Bears, The Wild Woman Archetype, and the Road Toward Individuation

Posted by Melissa Ruisz Nazario on Nov 5, 2018 11:01:00 AM

A blog post by Melissa Ruisz Nazario, based on an interview with Stacey Shelby, RCC, Ph.D., conducted by Bonnie Bright, Ph.D.

Listen to the full audio interview with Stacey Shelby here. (approx. 30 minutes)

At first, Stacey Shelby, RCC, Ph.D., didn't want to explore the Wild Woman Archetype for her research while in the M.A./Ph.D. Program in Depth Psychology with Specialization in Jungian and Archetypal Studies at Pacifica Graduate Institute. Part of it was due to the type of research she would conduct and the effect it would have on her life. When authoring the book Tracking the Wild Woman Archetype: A Guide to Becoming a Whole, In-divisible Woman published earlier this year, she used a research methodology called alchemical hermeneutics, as described by Dr. Robert Romanyshyn, Pacifica Graduate Institute Professor Emeritus, in his book, The Wounded Researcher: Research with Soul in Mind.

In the introduction to Tracking the Wild Woman Archetype, Stacey defines alchemical hermeneutics as “an unconventional methodology not readily found in traditional academic institutions, and it acknowledges that researchers are often called to their work through personal wounding and complexes. This research methodology is an alchemical process that affects the researcher.”

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Posted in: Psychology, Pacifica Graduate Institute, depth psychology, relationships, Pacifica Students, dreams, clinical psychology, The Psyche, Psychotherapy, Therapist, relationship, jungian, individuation, symbol, archetypes, nature, alchemist

Depth Psychology and the Recovery of Enchantment

Posted by Krystyna Knight on Mar 6, 2018 3:41:17 PM

A guest post by Craig Chalquist, Ph.D.

Why do we study and practice depth psychology?

For many reasons. The urge to know ourselves better. Persistent dreams we cannot yet decipher. The failure of quick fixes and mechanical solutions to make us feel alive again. The desire to understand and reshape the cultural chaos around and within us. Lack of career fulfillment. Fright from having fallen down a rabbit hole in our lives: where is the map to guide us? The yearning for social justice. The urge to reinhabit our bodies. The aspiration to stand in the service of genuine and lasting change.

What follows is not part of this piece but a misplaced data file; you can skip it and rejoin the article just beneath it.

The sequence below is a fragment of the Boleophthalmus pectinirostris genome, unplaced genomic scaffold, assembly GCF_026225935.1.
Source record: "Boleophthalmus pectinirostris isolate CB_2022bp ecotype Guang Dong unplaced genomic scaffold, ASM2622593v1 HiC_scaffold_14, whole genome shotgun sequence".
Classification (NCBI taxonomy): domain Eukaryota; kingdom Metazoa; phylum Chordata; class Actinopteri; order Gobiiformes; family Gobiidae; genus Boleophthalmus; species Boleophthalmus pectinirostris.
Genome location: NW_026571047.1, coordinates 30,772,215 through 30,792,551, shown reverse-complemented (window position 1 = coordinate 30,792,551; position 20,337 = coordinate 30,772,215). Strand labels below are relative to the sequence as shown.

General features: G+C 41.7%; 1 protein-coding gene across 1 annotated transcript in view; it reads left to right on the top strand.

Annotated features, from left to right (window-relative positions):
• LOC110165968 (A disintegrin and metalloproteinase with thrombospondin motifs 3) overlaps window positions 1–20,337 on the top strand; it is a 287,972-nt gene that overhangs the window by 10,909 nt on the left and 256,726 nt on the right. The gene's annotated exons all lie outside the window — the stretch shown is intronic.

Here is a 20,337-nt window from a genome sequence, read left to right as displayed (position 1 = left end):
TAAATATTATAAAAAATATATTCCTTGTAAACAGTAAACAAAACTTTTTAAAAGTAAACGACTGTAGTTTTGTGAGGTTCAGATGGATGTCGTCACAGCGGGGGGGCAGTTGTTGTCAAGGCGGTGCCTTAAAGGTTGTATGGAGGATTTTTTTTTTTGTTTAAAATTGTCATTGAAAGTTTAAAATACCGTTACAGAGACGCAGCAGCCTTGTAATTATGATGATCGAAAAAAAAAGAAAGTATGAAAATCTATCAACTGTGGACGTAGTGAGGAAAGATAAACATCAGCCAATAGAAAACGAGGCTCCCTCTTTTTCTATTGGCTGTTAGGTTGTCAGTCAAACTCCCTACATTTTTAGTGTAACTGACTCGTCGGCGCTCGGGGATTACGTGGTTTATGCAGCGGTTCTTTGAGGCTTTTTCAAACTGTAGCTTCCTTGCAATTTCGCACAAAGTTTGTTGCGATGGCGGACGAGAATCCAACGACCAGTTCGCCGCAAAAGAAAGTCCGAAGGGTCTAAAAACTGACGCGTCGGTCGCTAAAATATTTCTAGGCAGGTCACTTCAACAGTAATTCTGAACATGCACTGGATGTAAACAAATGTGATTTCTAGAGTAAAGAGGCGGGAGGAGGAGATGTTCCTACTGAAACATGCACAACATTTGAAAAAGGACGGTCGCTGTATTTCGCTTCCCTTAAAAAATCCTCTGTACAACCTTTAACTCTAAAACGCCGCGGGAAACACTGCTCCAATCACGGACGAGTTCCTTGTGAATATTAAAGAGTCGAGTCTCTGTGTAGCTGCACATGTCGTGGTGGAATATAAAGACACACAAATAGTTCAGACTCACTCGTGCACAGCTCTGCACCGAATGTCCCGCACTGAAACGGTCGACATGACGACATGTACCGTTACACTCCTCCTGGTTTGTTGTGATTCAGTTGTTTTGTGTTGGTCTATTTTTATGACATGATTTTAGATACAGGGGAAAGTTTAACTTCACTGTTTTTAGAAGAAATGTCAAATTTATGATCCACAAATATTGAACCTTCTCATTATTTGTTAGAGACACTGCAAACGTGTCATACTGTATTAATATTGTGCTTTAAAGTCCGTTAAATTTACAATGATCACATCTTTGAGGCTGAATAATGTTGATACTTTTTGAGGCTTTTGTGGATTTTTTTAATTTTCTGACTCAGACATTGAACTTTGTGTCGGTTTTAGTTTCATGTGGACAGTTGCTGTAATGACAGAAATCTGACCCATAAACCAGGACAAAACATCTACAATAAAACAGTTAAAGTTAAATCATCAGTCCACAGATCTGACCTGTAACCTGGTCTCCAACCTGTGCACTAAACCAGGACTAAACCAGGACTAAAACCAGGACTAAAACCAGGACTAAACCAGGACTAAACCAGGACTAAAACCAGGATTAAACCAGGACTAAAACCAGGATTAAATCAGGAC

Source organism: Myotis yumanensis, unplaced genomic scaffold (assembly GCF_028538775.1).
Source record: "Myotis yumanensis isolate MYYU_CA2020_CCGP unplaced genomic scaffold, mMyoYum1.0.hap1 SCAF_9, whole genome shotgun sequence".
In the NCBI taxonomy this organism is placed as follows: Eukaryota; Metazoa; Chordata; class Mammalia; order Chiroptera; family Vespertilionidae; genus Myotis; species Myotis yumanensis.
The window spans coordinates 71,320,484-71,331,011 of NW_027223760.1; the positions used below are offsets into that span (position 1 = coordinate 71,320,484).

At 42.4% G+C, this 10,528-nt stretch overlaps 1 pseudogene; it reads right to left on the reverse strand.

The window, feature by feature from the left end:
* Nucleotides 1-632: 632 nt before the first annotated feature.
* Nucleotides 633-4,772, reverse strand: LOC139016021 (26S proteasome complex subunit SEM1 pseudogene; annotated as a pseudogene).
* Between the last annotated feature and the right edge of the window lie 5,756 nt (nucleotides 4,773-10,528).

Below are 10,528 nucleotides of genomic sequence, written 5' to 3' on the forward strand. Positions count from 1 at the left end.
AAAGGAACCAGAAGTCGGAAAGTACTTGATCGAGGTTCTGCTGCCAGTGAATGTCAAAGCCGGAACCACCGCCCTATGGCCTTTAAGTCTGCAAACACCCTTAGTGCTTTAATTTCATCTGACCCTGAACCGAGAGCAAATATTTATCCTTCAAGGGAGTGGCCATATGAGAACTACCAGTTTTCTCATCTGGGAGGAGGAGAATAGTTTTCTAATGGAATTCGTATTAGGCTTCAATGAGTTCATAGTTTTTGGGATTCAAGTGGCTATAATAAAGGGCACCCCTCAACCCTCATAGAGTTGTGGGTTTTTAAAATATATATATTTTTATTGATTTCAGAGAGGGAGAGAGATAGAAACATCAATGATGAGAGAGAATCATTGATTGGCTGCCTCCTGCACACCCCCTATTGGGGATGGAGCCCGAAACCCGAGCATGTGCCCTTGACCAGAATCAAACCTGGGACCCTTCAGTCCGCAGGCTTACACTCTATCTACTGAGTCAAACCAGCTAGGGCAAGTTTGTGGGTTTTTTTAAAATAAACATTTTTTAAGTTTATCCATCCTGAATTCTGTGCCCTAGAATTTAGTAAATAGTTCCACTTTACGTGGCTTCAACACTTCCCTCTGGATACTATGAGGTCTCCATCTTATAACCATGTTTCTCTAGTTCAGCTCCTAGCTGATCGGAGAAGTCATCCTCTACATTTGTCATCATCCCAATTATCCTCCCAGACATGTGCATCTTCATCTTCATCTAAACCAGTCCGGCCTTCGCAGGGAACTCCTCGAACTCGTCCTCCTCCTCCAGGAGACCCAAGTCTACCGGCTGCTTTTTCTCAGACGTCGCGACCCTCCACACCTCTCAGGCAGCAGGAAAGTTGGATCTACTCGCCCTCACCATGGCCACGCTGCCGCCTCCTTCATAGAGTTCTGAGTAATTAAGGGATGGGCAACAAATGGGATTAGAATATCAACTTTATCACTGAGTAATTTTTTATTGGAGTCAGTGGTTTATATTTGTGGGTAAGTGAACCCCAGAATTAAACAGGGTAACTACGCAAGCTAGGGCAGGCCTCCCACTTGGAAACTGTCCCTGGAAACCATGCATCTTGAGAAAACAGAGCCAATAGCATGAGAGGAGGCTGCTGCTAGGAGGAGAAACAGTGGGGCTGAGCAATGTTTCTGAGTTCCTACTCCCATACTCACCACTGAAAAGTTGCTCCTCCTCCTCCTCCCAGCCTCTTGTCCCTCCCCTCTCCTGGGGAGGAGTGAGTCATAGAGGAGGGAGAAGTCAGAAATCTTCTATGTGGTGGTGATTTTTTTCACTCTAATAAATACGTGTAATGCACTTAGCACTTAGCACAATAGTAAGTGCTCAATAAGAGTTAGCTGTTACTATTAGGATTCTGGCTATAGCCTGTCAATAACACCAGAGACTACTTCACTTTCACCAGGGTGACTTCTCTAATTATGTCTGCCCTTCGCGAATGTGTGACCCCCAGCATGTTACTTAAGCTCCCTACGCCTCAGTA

The motives are many, but for me, one stands out: depth psychology as a path of reenchantment.

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Posted in: alchemist, ancient egypt, symbolism, mythological, symbol, alchemy

Only Blood Can Change: The Artist as Activist and Alchemist

Posted by Nikole Hollenitsch on Jan 11, 2018 1:12:35 PM

blood_and_change_I_mary_a_wood_2017.jpgA guest post by Mary A. Wood

“The essential function of art is moral. Not aesthetic, not decorative, not pastime and recreation. . . . But a passionate, implicit morality, not didactic. A morality which changes the blood, rather than the mind. Changes the blood first. The mind follows later, in the wake.” —D.H. Lawrence

“Alchemy starts in desire; desire needs direction.” —James Hillman

Blood is thicker than water—or so the saying goes. Like a myth in miniature, a complete worldview is illuminated in just five words. The bond of family or tribe, whether formed through birth, marriage or intense shared experiences (such as military service) is evident as well when we speak of “blood brothers,” “bloodlines,” and “blood oaths.” Blood itself has always been highly symbolic. It “evokes life’s precious value” as it courses through veins, yet when it escapes it “congeals into a dark haunting symbol of death” (Ronnberg 396). Those that work with blood, such as the surgeon and nurse, share a specialized sphere with the priest who daily transforms water and wine into imaginal blood. Through a multitude of ritualized signals and ceremony (such as uniforms, insignia, and dedicated locations where their work is conducted) all continue to be set apart from the rest of society much like the ancient shaman, alchemist and healer. As “workers of blood” these modern-day practitioners fulfill vital and even sacred roles, yet they are not alone—the artist and the poet are also inheritors of the talents, and the duties, of those who work with blood—“the poet is the transcendental doctor” (Novalis, qtd. in Hillman, Alchemical 340). When the bonds of blood begin to boil over and congeal into unconscious, ominous masses, it is not the physician, nor even the politician, but the artist and poet that can best halt the contagion.

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Posted in: art, alchemist, humanities, mythological, Mythology